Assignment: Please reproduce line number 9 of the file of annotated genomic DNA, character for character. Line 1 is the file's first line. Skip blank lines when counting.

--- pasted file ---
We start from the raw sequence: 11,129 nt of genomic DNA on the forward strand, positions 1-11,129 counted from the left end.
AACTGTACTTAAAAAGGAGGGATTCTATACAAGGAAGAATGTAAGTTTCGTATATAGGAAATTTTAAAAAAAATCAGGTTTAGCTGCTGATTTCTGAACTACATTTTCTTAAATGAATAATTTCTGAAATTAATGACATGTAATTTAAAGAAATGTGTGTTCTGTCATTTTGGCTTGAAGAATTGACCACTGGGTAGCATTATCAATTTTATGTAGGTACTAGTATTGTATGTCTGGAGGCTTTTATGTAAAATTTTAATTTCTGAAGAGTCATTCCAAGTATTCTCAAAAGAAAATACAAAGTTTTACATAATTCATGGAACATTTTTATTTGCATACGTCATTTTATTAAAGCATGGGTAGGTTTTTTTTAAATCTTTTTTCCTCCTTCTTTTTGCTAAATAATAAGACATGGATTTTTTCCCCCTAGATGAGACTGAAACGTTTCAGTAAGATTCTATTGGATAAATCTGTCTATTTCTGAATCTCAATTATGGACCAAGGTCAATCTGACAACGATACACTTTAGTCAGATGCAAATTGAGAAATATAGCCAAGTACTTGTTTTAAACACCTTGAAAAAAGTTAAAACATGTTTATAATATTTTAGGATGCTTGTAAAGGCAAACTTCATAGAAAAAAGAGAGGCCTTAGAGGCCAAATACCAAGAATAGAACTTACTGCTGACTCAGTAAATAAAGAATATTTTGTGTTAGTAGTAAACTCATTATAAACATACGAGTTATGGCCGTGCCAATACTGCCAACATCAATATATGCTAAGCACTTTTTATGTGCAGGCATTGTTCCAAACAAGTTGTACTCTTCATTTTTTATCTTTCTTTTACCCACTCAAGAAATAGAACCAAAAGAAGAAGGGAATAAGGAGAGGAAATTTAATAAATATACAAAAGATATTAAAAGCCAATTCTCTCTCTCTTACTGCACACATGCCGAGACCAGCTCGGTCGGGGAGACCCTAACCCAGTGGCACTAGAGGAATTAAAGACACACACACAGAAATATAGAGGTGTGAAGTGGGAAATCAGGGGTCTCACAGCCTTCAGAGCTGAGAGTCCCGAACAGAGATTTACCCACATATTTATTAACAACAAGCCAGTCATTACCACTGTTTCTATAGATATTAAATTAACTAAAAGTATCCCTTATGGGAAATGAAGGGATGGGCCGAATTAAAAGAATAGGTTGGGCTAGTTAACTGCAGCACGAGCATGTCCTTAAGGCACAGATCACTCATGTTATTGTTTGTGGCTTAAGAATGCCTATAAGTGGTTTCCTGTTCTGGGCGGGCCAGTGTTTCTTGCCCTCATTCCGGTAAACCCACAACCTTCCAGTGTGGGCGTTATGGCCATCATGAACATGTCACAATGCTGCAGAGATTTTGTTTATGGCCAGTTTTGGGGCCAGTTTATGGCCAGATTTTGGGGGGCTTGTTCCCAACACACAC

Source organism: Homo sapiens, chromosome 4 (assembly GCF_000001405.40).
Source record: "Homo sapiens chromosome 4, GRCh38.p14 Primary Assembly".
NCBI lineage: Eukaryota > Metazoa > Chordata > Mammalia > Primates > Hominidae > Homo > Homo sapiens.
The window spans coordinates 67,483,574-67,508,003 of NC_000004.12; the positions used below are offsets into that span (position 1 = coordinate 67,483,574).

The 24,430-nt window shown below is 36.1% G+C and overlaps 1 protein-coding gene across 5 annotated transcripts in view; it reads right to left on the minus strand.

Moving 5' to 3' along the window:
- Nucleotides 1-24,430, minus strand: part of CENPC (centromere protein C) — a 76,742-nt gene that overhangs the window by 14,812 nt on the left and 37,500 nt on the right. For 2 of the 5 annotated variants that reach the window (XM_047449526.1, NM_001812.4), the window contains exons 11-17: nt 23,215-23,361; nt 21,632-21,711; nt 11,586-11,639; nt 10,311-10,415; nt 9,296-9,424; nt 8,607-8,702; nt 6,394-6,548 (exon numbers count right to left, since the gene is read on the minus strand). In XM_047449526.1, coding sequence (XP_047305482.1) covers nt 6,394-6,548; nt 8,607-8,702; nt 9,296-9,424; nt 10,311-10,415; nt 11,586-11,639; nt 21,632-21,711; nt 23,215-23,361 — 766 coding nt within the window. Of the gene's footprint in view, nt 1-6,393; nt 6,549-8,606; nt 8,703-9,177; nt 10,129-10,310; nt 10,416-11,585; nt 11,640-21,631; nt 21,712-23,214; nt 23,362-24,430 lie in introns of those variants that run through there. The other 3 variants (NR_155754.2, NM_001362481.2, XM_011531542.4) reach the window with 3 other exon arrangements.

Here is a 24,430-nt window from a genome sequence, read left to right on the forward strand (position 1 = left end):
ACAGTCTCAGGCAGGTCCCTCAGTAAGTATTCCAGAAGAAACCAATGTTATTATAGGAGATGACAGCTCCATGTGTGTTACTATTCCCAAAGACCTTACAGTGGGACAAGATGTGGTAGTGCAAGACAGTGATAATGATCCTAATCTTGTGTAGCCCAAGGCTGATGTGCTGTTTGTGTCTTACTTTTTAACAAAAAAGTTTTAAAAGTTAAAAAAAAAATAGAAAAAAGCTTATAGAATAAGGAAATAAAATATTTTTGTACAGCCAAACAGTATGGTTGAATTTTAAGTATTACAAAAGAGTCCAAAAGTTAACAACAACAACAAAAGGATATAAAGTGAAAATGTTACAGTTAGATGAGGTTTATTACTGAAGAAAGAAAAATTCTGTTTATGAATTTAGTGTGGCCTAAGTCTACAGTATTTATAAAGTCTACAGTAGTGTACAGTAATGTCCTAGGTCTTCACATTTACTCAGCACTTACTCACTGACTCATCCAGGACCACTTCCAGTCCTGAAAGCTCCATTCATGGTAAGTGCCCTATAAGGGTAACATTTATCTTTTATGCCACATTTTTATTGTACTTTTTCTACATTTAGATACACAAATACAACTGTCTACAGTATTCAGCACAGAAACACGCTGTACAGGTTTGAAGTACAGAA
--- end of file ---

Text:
- Nucleotides 1-24,430, minus strand: part of CENPC (centromere protein C) — a 76,742-nt gene that overhangs the window by 14,812 nt on the left and 37,500 nt on the right. For 2 of the 5 annotated variants that reach the window (XM_047449526.1, NM_001812.4), the window contains exons 11-17: nt 23,215-23,361; nt 21,632-21,711; nt 11,586-11,639; nt 10,311-10,415; nt 9,296-9,424; nt 8,607-8,702; nt 6,394-6,548 (exon numbers count right to left, since the gene is read on the minus strand). In XM_047449526.1, coding sequence (XP_047305482.1) covers nt 6,394-6,548; nt 8,607-8,702; nt 9,296-9,424; nt 10,311-10,415; nt 11,586-11,639; nt 21,632-21,711; nt 23,215-23,361 — 766 coding nt within the window. Of the gene's footprint in view, nt 1-6,393; nt 6,549-8,606; nt 8,703-9,177; nt 10,129-10,310; nt 10,416-11,585; nt 11,640-21,631; nt 21,712-23,214; nt 23,362-24,430 lie in introns of those variants that run through there. The other 3 variants (NR_155754.2, NM_001362481.2, XM_011531542.4) reach the window with 3 other exon arrangements.